Ever since I switched jobs, I can’t count the number of times I have been asked, “So how is your new job? Are you happy?”
My answer is often: “I don’t know.” (Or at best, a vague and convenient reply like “Not bad” or “Interesting”).
I can see them saying to themselves: “But it’s your job! How can you not know?”
Because to me, this question is “unanswerable.” Other examples of unanswerable questions that I get asked all the time include: “So what did you learn at Harvard?” “What was it like working in VC?” “What is it like to work in China?”
There are two main reasons that I consider these question unanswerable: One, answering them requires oversimplification. Two, they invite cliches. For these reasons, I feel like I cannot come up with a reply while staying true to myself—just like I could not figure out how to answer the question “How are you?” when I first arrived in the US.
Humans are notoriously bad at understanding and articulating their own emotions, especially when they are going through complex transitions. One day we think we’re having the time of our lives; the next day we question the meaning of life. These are all normal aspects of the emotional roller-coaster that comes with adjusting to a new environment. Any attempt to grossly overgeneralize these experiences would sound comical. Should I do a mathematical exercise (detract the number of bad days from the number of bad and see if the result is greater than zero)? Or should I subject myself to a psychological survey (on a scale of 1 to 10, how happy am I on the good and bad days, respectively)?
The truth is, words can hardly do justice to these complicated psychological states. This is the reason that fiction exists—it allows us to make sense what we’re going through ourselves by reading about others’ experiences. So a small question like “Are you happy” can literally be answered with a book. And when I’m asked an answerable question, I’m being forced to write that book within seconds and somehow summarize it into a synopsis that makes a witty reply in a conversation.
Social convention requires a positive and perfunctory answer to this type of questions, like “Everything is great! I love it!” But I can hardly bring myself to conform to such convention as a person of candor. I simply don’t like lying. If someone had given me this everything-is-perfect answer, I would actually picture the person crying herself to sleep on some nights (even though she may be truly happy most of the time). Just like the couple who is always posting lovey-dovey photos on Instagram is probably having really intense arguments behind the scene.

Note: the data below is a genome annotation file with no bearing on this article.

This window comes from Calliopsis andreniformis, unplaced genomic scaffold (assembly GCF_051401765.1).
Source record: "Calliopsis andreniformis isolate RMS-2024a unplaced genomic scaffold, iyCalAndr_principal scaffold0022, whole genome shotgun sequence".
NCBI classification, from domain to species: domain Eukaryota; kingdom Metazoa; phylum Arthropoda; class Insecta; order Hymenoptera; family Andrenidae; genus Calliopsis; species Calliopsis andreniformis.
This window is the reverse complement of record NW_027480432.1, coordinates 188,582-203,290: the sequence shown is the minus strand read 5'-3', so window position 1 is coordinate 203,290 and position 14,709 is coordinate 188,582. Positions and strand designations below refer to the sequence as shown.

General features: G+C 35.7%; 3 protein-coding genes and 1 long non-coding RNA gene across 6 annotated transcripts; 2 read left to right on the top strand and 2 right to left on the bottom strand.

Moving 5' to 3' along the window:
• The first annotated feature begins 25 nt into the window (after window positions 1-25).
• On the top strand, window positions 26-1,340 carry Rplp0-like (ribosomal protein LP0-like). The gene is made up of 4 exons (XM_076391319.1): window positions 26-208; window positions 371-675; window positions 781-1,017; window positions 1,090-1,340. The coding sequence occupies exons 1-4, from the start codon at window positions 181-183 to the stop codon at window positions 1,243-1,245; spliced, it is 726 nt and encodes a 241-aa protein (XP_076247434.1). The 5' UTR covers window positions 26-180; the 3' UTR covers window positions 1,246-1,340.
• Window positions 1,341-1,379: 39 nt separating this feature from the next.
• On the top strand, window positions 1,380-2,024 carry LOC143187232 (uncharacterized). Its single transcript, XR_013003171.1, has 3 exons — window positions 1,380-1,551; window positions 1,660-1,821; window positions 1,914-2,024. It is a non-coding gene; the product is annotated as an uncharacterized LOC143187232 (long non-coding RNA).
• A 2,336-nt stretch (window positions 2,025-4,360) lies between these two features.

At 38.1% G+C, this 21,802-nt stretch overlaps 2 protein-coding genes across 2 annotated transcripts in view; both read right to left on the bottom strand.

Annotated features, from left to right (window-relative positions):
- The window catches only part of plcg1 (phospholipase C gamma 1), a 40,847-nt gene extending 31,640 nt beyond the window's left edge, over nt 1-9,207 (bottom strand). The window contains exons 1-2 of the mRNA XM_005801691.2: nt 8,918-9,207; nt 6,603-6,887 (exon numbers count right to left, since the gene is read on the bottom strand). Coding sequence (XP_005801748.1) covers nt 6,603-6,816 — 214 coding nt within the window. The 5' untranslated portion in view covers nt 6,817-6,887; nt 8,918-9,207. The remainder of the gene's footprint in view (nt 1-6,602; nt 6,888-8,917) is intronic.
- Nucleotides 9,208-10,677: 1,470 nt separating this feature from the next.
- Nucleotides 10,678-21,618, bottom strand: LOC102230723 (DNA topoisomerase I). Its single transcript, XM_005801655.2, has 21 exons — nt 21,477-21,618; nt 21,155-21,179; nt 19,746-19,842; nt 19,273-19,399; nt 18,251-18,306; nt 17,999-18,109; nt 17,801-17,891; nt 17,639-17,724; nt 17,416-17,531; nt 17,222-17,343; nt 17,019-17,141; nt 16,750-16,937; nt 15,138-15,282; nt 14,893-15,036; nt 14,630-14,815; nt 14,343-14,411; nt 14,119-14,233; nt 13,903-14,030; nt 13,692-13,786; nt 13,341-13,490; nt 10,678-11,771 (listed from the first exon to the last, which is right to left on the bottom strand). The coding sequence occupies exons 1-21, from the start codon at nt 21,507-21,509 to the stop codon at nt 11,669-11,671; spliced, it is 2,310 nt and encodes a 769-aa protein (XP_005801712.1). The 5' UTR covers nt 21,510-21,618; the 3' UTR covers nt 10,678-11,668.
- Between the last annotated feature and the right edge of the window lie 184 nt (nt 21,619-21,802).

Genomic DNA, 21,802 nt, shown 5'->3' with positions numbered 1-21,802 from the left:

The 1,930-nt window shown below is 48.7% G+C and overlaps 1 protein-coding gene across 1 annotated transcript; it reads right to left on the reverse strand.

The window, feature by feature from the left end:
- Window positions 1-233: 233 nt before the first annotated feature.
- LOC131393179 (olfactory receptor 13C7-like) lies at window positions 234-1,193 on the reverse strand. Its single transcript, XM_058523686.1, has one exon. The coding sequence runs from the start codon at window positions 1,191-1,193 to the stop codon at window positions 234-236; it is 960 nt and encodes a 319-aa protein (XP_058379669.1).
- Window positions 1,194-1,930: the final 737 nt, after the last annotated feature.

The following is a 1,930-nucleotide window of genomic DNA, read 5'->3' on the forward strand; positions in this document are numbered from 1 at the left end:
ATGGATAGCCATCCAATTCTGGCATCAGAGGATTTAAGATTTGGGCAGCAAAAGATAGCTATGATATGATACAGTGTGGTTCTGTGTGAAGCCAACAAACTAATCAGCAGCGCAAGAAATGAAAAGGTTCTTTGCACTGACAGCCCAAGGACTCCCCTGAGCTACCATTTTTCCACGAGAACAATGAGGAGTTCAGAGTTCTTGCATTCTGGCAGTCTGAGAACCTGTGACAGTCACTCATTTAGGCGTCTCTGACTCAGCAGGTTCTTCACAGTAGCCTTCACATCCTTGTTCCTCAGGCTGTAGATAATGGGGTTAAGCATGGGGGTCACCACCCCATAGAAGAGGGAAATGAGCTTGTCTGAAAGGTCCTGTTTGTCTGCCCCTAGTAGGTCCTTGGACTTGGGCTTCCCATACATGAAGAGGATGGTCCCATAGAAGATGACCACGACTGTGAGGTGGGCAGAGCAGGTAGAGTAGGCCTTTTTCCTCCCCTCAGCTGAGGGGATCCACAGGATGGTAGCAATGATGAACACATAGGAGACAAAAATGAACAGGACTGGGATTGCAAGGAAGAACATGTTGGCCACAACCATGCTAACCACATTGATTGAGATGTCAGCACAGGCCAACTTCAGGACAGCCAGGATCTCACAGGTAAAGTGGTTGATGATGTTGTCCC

But answering these questions is not just difficult; it can also be dangerous. If I had come up with a two-sentence, crowd-pleasing narrative and kept saying it over and over, I might actually start to believe the story that I tell, subscribe to the over-simplified version of my own experiences, and stop challenging myself to think differently and explore alternative narratives. Sometimes I just haven’t had enough time to make sense of what I’m experiencing, and being forced to articulate an idea while its immature can end up warping it.
How do we ask good, answerable questions, then? This is a topic that I spend a lot of time pondering. I like to think of myself as someone who asked questions for a living (in my short time as a journalist, VC, and occasional podcast host). In my view, good questions don’t have a “correct” (meaning socially acceptable) answer. They can’t be answered with cliches or generalizations. A good question has factual or quantifiable answers. Instead of “How’s your job?” Try asking: “Do you spend most of your time in meetings or sitting alone in front of computer?” “How many people are there on your team, and who have you gotten to know?” “How often do you see your boss?” These are questions that everyone has an answer to, and it doesn’t take a philosopher to come up with a reply.
The best part is: When people answer this type of question, they almost never stop at the objective reply: They often voluntarily append their subjective emotions and opinions, such as “I spend most of my time in meetings with colleagues, and I really like it because I prefer jobs that have human interactions, and the colleagues are all people I really admire.”
In fact, come to think of it, a large part of the reason that this blog exists is to address these unanswerable questions in longer prose, which comes closer to describing my actual experiences. One day, I might write a blog post to answer the question, “How’s your job?”
Or a book.